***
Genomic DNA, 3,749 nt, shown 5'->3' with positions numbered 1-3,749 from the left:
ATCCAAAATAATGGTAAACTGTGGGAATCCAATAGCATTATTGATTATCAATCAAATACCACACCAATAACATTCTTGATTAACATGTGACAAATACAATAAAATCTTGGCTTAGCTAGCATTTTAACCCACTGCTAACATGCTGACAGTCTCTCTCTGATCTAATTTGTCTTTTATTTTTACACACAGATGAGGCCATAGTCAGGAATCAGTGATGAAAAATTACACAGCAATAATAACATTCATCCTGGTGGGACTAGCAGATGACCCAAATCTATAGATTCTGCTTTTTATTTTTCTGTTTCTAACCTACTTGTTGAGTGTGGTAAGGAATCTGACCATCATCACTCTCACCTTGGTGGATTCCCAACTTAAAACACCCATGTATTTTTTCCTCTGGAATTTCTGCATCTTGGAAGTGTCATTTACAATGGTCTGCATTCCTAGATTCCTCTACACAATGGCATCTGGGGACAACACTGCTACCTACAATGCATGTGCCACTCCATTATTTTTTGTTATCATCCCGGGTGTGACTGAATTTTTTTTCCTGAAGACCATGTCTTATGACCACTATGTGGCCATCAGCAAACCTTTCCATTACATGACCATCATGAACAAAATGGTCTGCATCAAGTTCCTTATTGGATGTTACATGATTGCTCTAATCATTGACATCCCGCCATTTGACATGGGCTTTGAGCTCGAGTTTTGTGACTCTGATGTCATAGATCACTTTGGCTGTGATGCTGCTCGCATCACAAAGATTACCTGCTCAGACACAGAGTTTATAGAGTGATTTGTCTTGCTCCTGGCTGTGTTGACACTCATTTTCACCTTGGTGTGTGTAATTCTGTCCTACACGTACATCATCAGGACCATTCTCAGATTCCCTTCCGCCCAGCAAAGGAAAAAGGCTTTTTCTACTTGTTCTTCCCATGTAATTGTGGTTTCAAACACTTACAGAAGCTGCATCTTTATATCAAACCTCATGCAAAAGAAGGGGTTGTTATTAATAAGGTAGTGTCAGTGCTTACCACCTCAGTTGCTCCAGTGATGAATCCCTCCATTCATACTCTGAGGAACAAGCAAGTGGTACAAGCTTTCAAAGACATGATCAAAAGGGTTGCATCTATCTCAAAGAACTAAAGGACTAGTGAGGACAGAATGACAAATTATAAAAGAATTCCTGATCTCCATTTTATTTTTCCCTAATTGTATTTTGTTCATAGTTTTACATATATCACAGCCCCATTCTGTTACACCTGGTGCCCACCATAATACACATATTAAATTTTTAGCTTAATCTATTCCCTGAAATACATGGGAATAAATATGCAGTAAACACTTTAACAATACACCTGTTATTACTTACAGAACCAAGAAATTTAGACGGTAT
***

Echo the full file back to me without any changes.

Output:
Genomic DNA, 3,749 nt, shown 5'->3' with positions numbered 1-3,749 from the left:
ATCCAAAATAATGGTAAACTGTGGGAATCCAATAGCATTATTGATTATCAATCAAATACCACACCAATAACATTCTTGATTAACATGTGACAAATACAATAAAATCTTGGCTTAGCTAGCATTTTAACCCACTGCTAACATGCTGACAGTCTCTCTCTGATCTAATTTGTCTTTTATTTTTACACACAGATGAGGCCATAGTCAGGAATCAGTGATGAAAAATTACACAGCAATAATAACATTCATCCTGGTGGGACTAGCAGATGACCCAAATCTATAGATTCTGCTTTTTATTTTTCTGTTTCTAACCTACTTGTTGAGTGTGGTAAGGAATCTGACCATCATCACTCTCACCTTGGTGGATTCCCAACTTAAAACACCCATGTATTTTTTCCTCTGGAATTTCTGCATCTTGGAAGTGTCATTTACAATGGTCTGCATTCCTAGATTCCTCTACACAATGGCATCTGGGGACAACACTGCTACCTACAATGCATGTGCCACTCCATTATTTTTTGTTATCATCCCGGGTGTGACTGAATTTTTTTTCCTGAAGACCATGTCTTATGACCACTATGTGGCCATCAGCAAACCTTTCCATTACATGACCATCATGAACAAAATGGTCTGCATCAAGTTCCTTATTGGATGTTACATGATTGCTCTAATCATTGACATCCCGCCATTTGACATGGGCTTTGAGCTCGAGTTTTGTGACTCTGATGTCATAGATCACTTTGGCTGTGATGCTGCTCGCATCACAAAGATTACCTGCTCAGACACAGAGTTTATAGAGTGATTTGTCTTGCTCCTGGCTGTGTTGACACTCATTTTCACCTTGGTGTGTGTAATTCTGTCCTACACGTACATCATCAGGACCATTCTCAGATTCCCTTCCGCCCAGCAAAGGAAAAAGGCTTTTTCTACTTGTTCTTCCCATGTAATTGTGGTTTCAAACACTTACAGAAGCTGCATCTTTATATCAAACCTCATGCAAAAGAAGGGGTTGTTATTAATAAGGTAGTGTCAGTGCTTACCACCTCAGTTGCTCCAGTGATGAATCCCTCCATTCATACTCTGAGGAACAAGCAAGTGGTACAAGCTTTCAAAGACATGATCAAAAGGGTTGCATCTATCTCAAAGAACTAAAGGACTAGTGAGGACAGAATGACAAATTATAAAAGAATTCCTGATCTCCATTTTATTTTTCCCTAATTGTATTTTGTTCATAGTTTTACATATATCACAGCCCCATTCTGTTACACCTGGTGCCCACCATAATACACATATTAAATTTTTAGCTTAATCTATTCCCTGAAATACATGGGAATAAATATGCAGTAAACACTTTAACAATACACCTGTTATTACTTACAGAACCAAGAAATTTAGACGGTAT